Terrific study by Noah Berger and Peter Fischer for the Economic Policy Institute entitled A Well-Educated Workforce Is Key to State Prosperity. Sound familiar? That four-year degree attainment is increasingly what determines which states and regions are prosperous has been the central tennant of Michigan Future’s work for years.
Berger and Fisher use median wage as their metric for prosperity/higher standard of living. We have used per capita income and lately private sector employment earnings per capita as our metrics that best measure state prosperity today and tomorrow. But no matter which metric you use the findings are the same: college attainment is the best predictor of a state’s standard of living.
Berger and Fisher found: “Overwhelmingly, high-wage states are states that have a well-educated workforce, … . The correlation is very strong and there are very large differences between median hourly wages in states with well-educated workforces and hourly wages in states with less-well-educated workforces (as measured by the share of workers who have at least a bachelor’s degree). … There are no states with a relatively well-educated workforce and relatively low wages and virtually no states with low levels of education and relatively high wages. There are two outliers: Alaska and Wyoming. Their locations on the graph suggest that states with valuable natural resources and a very limited number of people may be able to offer reasonably high wages without a well-educated workforce.” (Emphasis added.)
What about taxes, the current lever of choice in Michigan and most states to drive economic growth? Comparing median hourly wage and state and local taxes as share of personal income, Berger and Fisher found: “no clear relationship between state taxes (as a share of state personal income) and median wages. Higher-tax states appear to have slightly higher median wages, but that correlation is not significant.”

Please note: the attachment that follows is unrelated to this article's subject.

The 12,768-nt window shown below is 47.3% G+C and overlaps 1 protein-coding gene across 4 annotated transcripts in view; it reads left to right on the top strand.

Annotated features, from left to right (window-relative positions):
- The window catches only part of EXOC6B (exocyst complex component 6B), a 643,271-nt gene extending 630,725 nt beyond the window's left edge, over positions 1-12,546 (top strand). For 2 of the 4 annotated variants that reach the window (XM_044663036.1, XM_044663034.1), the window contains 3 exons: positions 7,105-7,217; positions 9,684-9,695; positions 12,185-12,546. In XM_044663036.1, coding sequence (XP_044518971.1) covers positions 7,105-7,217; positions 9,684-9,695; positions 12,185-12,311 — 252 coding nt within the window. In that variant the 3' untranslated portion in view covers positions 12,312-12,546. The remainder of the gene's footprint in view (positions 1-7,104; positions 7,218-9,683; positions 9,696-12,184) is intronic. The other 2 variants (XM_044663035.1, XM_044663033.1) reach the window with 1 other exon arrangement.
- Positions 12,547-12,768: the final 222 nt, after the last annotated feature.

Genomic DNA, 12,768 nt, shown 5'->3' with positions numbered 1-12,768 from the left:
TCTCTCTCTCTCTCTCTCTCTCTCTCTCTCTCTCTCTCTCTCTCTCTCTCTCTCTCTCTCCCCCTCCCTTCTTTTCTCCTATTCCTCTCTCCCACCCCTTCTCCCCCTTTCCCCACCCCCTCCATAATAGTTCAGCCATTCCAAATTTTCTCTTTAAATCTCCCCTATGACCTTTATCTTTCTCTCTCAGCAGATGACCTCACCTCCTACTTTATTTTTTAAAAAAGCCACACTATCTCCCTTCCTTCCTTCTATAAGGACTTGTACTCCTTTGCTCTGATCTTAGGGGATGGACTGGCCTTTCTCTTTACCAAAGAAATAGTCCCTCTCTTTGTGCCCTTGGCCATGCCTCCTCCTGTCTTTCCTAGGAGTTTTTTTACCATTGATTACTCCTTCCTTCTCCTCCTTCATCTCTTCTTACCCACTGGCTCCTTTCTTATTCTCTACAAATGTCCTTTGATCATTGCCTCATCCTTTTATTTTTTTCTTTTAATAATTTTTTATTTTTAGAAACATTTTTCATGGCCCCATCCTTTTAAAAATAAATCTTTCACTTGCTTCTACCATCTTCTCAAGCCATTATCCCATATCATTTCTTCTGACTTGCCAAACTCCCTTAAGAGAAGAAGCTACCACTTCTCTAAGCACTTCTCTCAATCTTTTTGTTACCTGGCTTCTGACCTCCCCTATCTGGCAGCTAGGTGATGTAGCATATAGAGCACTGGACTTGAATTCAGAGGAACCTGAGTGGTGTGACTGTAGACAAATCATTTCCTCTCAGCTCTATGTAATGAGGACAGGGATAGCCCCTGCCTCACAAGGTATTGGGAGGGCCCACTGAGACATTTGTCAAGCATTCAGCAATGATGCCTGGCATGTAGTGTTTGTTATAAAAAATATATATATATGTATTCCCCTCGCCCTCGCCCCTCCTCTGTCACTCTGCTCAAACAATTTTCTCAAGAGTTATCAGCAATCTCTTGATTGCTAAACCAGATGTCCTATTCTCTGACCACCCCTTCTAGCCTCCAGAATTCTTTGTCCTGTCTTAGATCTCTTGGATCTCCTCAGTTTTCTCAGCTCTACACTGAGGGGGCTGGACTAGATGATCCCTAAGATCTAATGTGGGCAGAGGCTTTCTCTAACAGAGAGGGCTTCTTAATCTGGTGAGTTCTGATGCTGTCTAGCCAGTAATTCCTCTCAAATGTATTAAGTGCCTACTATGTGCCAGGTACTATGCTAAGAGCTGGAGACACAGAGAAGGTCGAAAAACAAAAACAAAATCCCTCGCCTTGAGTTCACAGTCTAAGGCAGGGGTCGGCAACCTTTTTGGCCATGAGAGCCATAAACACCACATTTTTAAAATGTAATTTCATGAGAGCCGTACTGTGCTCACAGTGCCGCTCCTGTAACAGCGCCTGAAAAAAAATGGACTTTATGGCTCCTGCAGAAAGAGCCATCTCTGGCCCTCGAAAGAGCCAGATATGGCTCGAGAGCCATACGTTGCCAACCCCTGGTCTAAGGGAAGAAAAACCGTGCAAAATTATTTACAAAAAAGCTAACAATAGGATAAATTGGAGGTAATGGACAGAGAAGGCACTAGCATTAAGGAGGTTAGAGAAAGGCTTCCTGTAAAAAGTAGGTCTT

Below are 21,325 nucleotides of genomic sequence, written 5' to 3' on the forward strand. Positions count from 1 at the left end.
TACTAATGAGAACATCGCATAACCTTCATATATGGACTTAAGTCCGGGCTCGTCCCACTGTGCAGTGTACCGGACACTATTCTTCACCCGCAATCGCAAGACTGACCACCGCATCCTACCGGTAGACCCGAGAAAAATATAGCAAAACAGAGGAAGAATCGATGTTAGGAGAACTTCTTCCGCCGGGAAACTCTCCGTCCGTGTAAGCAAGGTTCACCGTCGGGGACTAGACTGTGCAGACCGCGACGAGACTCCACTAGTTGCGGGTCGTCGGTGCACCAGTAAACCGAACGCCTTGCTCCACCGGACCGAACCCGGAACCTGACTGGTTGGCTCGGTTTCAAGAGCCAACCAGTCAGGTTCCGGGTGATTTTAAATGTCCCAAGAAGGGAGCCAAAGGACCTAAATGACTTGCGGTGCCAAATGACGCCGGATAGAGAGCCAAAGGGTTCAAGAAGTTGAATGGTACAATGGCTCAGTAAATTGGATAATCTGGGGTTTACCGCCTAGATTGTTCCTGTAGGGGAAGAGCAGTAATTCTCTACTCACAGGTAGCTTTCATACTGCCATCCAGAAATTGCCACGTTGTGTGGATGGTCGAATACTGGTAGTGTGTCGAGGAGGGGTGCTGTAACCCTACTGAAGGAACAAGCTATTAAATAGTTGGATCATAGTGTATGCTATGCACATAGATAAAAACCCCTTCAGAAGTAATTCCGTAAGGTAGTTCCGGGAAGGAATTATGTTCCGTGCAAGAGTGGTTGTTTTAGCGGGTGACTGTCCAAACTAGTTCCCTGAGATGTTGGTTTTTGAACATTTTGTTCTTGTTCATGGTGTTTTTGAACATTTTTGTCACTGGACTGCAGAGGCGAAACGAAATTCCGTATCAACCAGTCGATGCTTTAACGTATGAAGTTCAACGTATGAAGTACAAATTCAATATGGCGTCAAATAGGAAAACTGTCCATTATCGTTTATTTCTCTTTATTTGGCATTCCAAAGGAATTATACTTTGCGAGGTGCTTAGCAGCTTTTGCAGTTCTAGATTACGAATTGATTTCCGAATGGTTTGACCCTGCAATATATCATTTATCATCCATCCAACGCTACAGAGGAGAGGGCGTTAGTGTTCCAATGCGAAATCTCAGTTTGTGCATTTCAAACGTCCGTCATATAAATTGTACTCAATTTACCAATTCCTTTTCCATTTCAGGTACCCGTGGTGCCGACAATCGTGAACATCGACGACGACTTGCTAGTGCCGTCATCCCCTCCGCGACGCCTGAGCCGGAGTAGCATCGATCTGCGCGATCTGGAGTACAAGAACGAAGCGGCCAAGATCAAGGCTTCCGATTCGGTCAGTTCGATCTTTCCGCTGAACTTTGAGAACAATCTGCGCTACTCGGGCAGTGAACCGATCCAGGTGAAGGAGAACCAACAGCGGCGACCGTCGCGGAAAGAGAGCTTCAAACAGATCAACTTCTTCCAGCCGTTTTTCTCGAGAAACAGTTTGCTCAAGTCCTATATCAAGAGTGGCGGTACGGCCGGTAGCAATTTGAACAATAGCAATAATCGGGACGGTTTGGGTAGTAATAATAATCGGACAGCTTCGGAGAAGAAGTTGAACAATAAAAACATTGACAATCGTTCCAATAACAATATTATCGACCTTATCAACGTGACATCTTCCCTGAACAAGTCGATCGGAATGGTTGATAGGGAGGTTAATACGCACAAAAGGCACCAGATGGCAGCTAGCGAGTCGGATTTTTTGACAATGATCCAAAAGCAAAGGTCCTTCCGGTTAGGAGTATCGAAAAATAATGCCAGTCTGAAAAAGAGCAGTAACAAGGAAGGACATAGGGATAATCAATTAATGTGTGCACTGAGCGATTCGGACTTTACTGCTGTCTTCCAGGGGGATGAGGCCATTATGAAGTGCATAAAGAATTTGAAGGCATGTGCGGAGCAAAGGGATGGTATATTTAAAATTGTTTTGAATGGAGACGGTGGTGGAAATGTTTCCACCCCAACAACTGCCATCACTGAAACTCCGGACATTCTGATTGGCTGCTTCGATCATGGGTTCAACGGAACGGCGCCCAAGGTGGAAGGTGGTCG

They conclude: “States can build a strong foundation for economic success and shared prosperity by investing in education. Providing expanded access to high quality education will not only expand economic opportunity for residents, but also likely do more to strengthen the overall state economy than anything else a state government can do. …
States would do well if they focused their resources on their historic role as the guarantors of high quality education for all, while broadening the scope of that role to include universal preschool and other early childhood education programs, and beginning to view high quality postsecondary education and training as the standard for all students. In most states that would mean reversing recent cuts to, and even elimination of, publicly funded preschool, and declines in public investments in postsecondary education. From 1990–1991 to 2009–2010, real funding per student at public colleges and universities declined 26 percent, and the share of state personal income going to higher education fell 30 percent, while tuition at four-year institutions more than doubled and at community colleges rose 71 percent (Quinterno 2012). Instead of improving access to higher education in response to the needs of a changing economy, most states have restricted it.”